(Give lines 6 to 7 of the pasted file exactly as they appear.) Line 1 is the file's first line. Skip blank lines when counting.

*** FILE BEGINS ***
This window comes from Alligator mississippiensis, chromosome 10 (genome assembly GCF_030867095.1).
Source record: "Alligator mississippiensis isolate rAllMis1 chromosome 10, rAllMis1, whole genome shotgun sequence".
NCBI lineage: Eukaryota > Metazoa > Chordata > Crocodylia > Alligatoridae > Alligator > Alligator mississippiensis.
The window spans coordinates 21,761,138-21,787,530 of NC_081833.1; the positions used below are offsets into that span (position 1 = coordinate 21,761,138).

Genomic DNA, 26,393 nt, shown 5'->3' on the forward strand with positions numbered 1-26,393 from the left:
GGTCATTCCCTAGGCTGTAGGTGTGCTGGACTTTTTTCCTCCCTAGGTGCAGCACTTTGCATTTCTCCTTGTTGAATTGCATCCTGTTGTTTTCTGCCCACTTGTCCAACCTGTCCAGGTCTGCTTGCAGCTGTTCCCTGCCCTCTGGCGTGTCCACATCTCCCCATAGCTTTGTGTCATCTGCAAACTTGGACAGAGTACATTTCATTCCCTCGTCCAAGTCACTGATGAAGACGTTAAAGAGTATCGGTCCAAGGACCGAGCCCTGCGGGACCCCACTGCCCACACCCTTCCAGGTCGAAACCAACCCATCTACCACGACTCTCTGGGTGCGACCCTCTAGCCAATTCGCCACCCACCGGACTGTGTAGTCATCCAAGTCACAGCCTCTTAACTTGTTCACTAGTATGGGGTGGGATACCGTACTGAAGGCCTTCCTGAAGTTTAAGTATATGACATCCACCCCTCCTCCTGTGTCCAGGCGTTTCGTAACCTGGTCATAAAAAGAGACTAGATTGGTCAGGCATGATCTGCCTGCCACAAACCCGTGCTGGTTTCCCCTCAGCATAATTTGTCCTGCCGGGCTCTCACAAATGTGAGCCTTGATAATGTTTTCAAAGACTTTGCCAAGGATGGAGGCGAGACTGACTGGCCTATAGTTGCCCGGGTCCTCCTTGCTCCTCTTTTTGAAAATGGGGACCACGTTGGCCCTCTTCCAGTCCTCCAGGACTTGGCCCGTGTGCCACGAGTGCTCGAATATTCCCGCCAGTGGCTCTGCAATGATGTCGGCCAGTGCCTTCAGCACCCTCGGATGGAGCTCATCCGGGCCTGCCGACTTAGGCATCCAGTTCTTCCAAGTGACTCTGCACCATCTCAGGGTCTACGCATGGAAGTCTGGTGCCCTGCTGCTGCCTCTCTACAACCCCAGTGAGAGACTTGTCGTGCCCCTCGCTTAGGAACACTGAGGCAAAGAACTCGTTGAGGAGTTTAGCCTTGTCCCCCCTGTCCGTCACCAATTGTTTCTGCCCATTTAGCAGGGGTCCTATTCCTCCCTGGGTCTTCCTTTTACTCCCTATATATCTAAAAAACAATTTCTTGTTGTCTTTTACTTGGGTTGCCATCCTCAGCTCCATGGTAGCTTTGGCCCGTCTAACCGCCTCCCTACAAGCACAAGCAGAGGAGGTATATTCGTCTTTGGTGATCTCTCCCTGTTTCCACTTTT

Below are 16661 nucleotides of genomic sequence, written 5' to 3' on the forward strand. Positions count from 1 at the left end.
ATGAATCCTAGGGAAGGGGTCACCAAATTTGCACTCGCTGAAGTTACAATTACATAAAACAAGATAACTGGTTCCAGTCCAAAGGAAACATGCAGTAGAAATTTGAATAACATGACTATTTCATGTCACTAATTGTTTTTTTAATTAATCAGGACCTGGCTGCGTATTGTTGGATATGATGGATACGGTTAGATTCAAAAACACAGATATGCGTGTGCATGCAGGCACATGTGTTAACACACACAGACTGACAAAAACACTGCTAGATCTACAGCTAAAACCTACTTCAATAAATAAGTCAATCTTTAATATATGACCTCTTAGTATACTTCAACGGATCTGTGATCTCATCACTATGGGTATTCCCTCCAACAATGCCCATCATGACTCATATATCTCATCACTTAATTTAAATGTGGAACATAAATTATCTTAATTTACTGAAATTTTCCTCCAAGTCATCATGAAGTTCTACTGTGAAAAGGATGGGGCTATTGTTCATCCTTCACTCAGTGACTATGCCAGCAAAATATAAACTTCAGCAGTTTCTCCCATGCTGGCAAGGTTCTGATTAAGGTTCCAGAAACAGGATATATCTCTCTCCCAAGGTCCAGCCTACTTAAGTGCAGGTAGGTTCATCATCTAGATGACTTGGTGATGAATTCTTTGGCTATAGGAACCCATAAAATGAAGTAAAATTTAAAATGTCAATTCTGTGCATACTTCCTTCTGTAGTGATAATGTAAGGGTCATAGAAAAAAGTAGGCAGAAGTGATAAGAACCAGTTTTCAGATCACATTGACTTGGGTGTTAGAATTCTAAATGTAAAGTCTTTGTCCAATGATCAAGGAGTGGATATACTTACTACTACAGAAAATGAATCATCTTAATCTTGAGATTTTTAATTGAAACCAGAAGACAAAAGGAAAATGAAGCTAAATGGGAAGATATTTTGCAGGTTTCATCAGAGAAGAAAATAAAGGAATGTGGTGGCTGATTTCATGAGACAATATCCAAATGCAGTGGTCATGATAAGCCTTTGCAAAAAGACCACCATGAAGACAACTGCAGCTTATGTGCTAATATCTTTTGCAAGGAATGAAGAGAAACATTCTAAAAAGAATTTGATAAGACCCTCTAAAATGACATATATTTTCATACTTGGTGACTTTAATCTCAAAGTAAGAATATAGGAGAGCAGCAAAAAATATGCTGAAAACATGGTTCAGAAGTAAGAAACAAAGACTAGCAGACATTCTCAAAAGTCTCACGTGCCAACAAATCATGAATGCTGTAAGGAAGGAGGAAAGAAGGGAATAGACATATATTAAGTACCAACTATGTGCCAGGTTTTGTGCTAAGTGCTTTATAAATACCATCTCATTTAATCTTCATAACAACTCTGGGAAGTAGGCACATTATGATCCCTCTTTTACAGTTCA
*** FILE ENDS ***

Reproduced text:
GGTCATTCCCTAGGCTGTAGGTGTGCTGGACTTTTTTCCTCCCTAGGTGCAGCACTTTGCATTTCTCCTTGTTGAATTGCATCCTGTTGTTTTCTGCCCACTTGTCCAACCTGTCCAGGTCTGCTTGCAGCTGTTCCCTGCCCTCTGGCGTGTCCACATCTCCCCATAGCTTTGTGTCATCTGCAAACTTGGACAGAGTACATTTCATTCCCTCGTCCAAGTCACTGATGAAGACGTTAAAGAGTATCGGTCCAAGGACCGAGCCCTGCGGGACCCCACTGCCCACACCCTTCCAGGTCGAAACCAACCCATCTACCACGACTCTCTGGGTGCGACCCTCTAGCCAATTCGCCACCCACCGGACTGTGTAGTCATCCAAGTCACAGCCTCTTAACTTGTTCACTAGTATGGGGTGGGATACCGTACTGAAGGCCTTCCTGAAGTTTAAGTATATGACATCCACCCCTCCTCCTGTGTCCAGGCGTTTCGTAACCTGGTCATAAAAAGAGACTAGATTGGTCAGGCATGATCTGCCTGCCACAAACCCGTGCTGGTTTCCCCTCAGCATAATTTGTCCTGCCGGGCTCTCACAAATGTGAGCCTTGATAATGTTTTCAAAGACTTTGCCAAGGATGGAGGCGAGACTGACTGGCCTATAGTTGCCCGGGTCCTCCTTGCTCCTCTTTTTGAAAATGGGGACCACGTTGGCCCTCTTCCAGTCCTCCAGGACTTGGCCCGTGTGCCACGAGTGCTCGAATATTCCCGCCAGTGGCTCTGCAATGATGTCGGCCAGTGCCTTCAGCACCCTCGGATGGAGCTCATCCGGGCCTGCCGACTTAGGCATCCAGTTCTTCCAAGTGACTCTGCACCATCTCAGGGTCTACGCATGGAAGTCTGGTGCCCTGCTGCTGCCTCTCTACAACCCCAGTGAGAGACTTGTCGTGCCCCTCGCTTAGGAACACTGAGGCAAAGAACTCGTTGAGGAGTTTAGCCTTGTCCCCCCTGTCCGTCACCAATTGTTTCTGCCCATTTAGCAGGGGTCCTATTCCTCCCTGGGTCTTCCTTTTACTCCCTATATATCTAAAAAACAATTTCTTGTTGTCTTTTACTTGGGTTGCCATCCTCAGCTCCATGGTAGCTTTGGCCCGTCTAACCGCCTCCCTACAAGCACAAGCAGAGGAGGTATATTCGTCTTTGGTGATCTCTCCCTGTTTCCACTTTT

Below are 16661 nucleotides of genomic sequence, written 5' to 3' on the forward strand. Positions count from 1 at the left end.